of identifying information. Thus, a new term needs to float over (i.e.,
it is a meta concept) the two distinct lexical concepts that uniformily
identifies the resource. This extra piece of information is the new
resource descriptor (RDF), and it serves as a meta-vocabulary term that
integrates the words "creator" and "author" into once concept.  There
are web-based controlled vocabularies for this framework already in
place (e.g., Web Ontology Language [OWL], Simple Knowledge Organization
System [SKOS] or the Rule Interchange Format [RIF]), yet nothing keeps
creators from using their own.

In this same way, the Philospace
web application allows scholars now to describe similar concepts that
use different lexical entities to describe them by utilizing RDF, or a
resource description framework (RDF) that identifies common  resources (URI).

Thus, the tags scholars agree upon in using Philospace are these common resource identifiers. That is, these identifiers demarcate similar concepts, ideas and passages throughout the philosophical materials. The "eternal recurrence" of Nietzsche is identified in this way with the "never step in the same river twice" concept of Heraclitus and/or the concepts of time/repetition in Deleuze by a common ueber-concept that now indexes these lexically and metaphorically distinct ideas under a common thread. This is to say that philosophers more or less agree that these two ideas may denote a common identity.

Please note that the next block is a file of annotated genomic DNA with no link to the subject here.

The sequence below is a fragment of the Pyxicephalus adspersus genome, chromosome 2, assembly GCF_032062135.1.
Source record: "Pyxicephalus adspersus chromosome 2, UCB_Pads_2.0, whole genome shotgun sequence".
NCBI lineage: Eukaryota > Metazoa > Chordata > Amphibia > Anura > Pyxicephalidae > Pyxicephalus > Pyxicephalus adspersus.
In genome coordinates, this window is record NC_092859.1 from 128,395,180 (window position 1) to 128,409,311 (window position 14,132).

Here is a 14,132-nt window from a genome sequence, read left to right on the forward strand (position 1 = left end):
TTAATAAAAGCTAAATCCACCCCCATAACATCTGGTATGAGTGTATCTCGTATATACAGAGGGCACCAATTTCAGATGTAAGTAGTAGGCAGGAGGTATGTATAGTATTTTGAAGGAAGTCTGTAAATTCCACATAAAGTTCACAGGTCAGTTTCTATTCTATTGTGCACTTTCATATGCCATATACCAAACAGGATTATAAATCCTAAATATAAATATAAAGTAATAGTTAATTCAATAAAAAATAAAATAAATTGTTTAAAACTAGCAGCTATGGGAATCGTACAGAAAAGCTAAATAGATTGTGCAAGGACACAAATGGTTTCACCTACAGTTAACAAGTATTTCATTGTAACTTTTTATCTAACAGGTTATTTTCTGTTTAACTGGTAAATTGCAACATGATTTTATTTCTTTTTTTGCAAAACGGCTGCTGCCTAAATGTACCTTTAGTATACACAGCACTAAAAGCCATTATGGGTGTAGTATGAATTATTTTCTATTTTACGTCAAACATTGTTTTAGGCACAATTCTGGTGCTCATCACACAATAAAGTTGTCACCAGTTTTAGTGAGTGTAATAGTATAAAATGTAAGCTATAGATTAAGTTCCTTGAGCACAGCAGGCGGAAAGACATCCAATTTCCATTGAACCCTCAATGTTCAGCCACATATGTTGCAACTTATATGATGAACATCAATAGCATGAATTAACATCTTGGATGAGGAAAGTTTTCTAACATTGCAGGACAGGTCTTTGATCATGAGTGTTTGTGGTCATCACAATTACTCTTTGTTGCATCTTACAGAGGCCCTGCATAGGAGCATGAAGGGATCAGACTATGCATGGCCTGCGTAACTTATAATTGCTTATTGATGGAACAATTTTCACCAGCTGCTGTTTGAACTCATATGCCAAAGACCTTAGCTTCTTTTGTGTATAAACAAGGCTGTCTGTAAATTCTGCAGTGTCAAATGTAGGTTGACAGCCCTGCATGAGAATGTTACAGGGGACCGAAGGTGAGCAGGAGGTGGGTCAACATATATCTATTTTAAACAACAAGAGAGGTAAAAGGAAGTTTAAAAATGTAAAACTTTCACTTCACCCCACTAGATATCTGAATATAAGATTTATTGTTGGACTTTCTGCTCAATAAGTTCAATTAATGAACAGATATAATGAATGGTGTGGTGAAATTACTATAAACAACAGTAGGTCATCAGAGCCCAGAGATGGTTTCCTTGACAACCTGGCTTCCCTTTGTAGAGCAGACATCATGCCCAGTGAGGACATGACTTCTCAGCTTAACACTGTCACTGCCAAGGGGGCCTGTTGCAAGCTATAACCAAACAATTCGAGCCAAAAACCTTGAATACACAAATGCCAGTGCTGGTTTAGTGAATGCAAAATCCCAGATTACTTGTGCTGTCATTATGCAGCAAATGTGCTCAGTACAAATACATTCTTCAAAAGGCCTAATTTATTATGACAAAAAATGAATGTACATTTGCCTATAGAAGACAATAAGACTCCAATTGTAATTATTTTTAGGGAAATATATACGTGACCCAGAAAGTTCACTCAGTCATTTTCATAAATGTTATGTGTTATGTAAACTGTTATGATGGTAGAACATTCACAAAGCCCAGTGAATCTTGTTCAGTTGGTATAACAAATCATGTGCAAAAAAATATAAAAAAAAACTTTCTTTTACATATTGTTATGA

Is this the future of the web?  It could be. Indeed,  semantic web
frameworks like RDF extend to more than just words. That is, it may be
the beginnings of web-based thinking in action. That is to say,
if all of the concepts on the web are unified and denoted by unified
resource identifiers (URIs), then search and retrieval engines now have
an extra tool to work with in their arsenal: subject-predicate-object
reasoning. Right now, retrieval engines work by lexical mapping, not
conceptual mapping (though Google does do a good job with their
thesaurus when asking users "Did you mean..."). With conceptual mapping
using RDF users can ask logical questions that may have implications.
That is to say, the web can become an knowledge engine by
assuming some things (e.g., all of these authors/creators/inventors have
written or painted or produced music about time and repetition) to
answer questions about other things (did creator X write/paint/sing
about the history of time???). Hmm. A long way off?